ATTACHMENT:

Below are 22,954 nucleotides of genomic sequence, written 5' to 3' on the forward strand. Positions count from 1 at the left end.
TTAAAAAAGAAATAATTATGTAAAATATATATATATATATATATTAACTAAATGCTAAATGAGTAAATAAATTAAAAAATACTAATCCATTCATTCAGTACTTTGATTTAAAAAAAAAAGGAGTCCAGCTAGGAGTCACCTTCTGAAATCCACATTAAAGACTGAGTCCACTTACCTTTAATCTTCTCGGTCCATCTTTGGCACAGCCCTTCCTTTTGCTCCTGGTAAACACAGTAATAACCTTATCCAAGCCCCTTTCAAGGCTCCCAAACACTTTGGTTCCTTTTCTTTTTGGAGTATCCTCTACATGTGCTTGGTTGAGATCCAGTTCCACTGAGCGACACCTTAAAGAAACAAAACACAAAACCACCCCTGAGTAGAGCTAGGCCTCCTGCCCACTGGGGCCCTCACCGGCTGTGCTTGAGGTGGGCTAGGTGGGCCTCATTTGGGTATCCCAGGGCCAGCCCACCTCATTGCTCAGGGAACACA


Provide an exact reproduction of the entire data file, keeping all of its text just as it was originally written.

Below are 22,954 nucleotides of genomic sequence, written 5' to 3' on the forward strand. Positions count from 1 at the left end.
TTAAAAAAGAAATAATTATGTAAAATATATATATATATATATATTAACTAAATGCTAAATGAGTAAATAAATTAAAAAATACTAATCCATTCATTCAGTACTTTGATTTAAAAAAAAAAGGAGTCCAGCTAGGAGTCACCTTCTGAAATCCACATTAAAGACTGAGTCCACTTACCTTTAATCTTCTCGGTCCATCTTTGGCACAGCCCTTCCTTTTGCTCCTGGTAAACACAGTAATAACCTTATCCAAGCCCCTTTCAAGGCTCCCAAACACTTTGGTTCCTTTTCTTTTTGGAGTATCCTCTACATGTGCTTGGTTGAGATCCAGTTCCACTGAGCGACACCTTAAAGAAACAAAACACAAAACCACCCCTGAGTAGAGCTAGGCCTCCTGCCCACTGGGGCCCTCACCGGCTGTGCTTGAGGTGGGCTAGGTGGGCCTCATTTGGGTATCCCAGGGCCAGCCCACCTCATTGCTCAGGGAACACA